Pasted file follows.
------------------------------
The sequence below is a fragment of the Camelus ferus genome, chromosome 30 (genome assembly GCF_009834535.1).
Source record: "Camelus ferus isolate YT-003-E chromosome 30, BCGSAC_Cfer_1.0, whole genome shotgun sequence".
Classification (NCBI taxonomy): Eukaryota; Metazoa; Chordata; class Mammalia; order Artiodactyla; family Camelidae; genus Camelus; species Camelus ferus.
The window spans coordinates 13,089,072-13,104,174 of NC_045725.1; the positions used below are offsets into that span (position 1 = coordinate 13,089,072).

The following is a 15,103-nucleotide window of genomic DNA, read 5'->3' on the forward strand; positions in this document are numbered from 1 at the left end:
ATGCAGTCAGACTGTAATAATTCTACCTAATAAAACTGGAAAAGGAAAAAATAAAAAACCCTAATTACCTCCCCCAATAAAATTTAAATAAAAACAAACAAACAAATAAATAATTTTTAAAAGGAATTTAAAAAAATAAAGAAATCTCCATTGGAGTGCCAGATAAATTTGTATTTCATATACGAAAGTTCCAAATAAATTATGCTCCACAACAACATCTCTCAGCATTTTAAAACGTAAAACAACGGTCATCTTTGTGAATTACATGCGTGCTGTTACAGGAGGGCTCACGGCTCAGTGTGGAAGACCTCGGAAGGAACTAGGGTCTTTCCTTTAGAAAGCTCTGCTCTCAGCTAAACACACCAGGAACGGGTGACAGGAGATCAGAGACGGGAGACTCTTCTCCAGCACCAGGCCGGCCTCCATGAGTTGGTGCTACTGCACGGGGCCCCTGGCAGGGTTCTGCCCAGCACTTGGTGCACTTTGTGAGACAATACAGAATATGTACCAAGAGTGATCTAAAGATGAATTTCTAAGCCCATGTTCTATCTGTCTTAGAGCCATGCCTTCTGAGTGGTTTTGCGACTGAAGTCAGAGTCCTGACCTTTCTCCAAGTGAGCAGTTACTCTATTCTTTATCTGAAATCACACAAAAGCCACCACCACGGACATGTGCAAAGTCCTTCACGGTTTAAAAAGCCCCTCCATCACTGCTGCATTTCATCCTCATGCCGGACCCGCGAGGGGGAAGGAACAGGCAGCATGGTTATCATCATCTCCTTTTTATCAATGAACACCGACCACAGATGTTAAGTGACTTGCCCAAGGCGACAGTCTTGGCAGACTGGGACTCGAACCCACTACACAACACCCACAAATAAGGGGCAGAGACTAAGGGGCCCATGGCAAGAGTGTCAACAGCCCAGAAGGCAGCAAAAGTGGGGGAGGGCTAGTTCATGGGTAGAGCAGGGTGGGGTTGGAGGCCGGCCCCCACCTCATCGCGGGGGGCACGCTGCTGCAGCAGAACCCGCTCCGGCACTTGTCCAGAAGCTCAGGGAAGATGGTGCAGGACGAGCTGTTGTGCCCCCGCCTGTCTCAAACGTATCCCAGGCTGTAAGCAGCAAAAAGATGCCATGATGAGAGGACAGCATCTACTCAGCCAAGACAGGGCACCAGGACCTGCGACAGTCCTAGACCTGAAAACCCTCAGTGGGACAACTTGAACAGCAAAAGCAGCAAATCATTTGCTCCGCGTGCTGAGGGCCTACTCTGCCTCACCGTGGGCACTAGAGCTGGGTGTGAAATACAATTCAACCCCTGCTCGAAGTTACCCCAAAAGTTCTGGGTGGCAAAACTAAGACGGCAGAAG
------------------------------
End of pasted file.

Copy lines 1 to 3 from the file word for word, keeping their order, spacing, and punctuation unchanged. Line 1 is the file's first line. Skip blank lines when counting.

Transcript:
The sequence below is a fragment of the Camelus ferus genome, chromosome 30 (genome assembly GCF_009834535.1).
Source record: "Camelus ferus isolate YT-003-E chromosome 30, BCGSAC_Cfer_1.0, whole genome shotgun sequence".
Classification (NCBI taxonomy): Eukaryota; Metazoa; Chordata; class Mammalia; order Artiodactyla; family Camelidae; genus Camelus; species Camelus ferus.